Ratings agency Fitch issued a negative 2016 outlook for banks in the Gulf Cooperation Council countries, anticipating the toll low oil prices could have on these lenders.
The report noted that oil price weakness is slowing economic growth in the region, in turn heavily impacting bank liquidity and earnings.
About 16 per cent of all ratings assigned to the GCC banks were negative, the report said. Saudi Arabia’s banks could be hit the hardest as it has the most banks with negative ratings.
“GCC bank ratings are largely driven by sovereign support because enactment of resolution legislation is a long way off and, in our opinion, these countries still have strong ability and propensity to support their banking systems,” the report said.
“The outlook for Saudi Arabia’s sovereign rating is negative and the country’s commodity dependence is much higher than for peers. Banking sector assets represent 70 per cent of GDP, which is low and we think the sector’s standalone ability is high. But as the sovereign draws down foreign assets to finance its deficit, state ability to support banks may come under pressure.”
Fitch noted that liquidity positions in GCC banks were adequate but they were increasingly coming under pressure since government deposits were falling due to cheap oil. Such deposit outflows were likely to result in “costly debt issuance and borrowings” in the region, it added.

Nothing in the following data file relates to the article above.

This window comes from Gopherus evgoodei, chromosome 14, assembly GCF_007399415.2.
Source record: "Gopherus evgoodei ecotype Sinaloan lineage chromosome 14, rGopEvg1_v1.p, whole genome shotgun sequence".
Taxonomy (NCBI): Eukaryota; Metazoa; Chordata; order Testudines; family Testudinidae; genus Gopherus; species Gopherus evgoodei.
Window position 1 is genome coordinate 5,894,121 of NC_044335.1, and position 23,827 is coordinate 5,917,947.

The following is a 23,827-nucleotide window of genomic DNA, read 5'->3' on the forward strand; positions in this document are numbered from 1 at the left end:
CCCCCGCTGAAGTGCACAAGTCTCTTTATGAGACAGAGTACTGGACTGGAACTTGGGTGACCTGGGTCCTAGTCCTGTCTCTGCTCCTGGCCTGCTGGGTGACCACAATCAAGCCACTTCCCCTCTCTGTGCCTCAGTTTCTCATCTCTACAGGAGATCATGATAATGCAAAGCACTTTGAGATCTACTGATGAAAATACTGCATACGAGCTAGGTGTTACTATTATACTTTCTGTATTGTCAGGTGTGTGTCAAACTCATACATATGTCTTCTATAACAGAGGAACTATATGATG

Performance indicators could also come under pressure due to lower credit demand and higher funding costs, the report said. But the ratings agency said that the region’s banks will remain profitable despite such challenges.
Loan growth is still strong, averaging 13 per cent in the first half of 2015. Meanwhile impaired loan ratio is manageable in most countries, averaging at 3 per cent at the end of June 2015, Fitch said.
“We expect capital levels to remain sound for rated GCC banks. The biggest threat to loss absorption capacity is, in our view, single-name exposure risk, but we are not aware of any new significant problem loans at our rated banks,” the report said.
Fitch estimated that nearly 70 per cent of the GCC’s gross domestic product is driven directly or indirectly by oil. Analysts predict that such dependence could considerably slow growth in less diversified Gulf countries such as Saudi Arabia, Qatar and Oman while leading to a modest downturn in Abu Dhabi and Bahrain.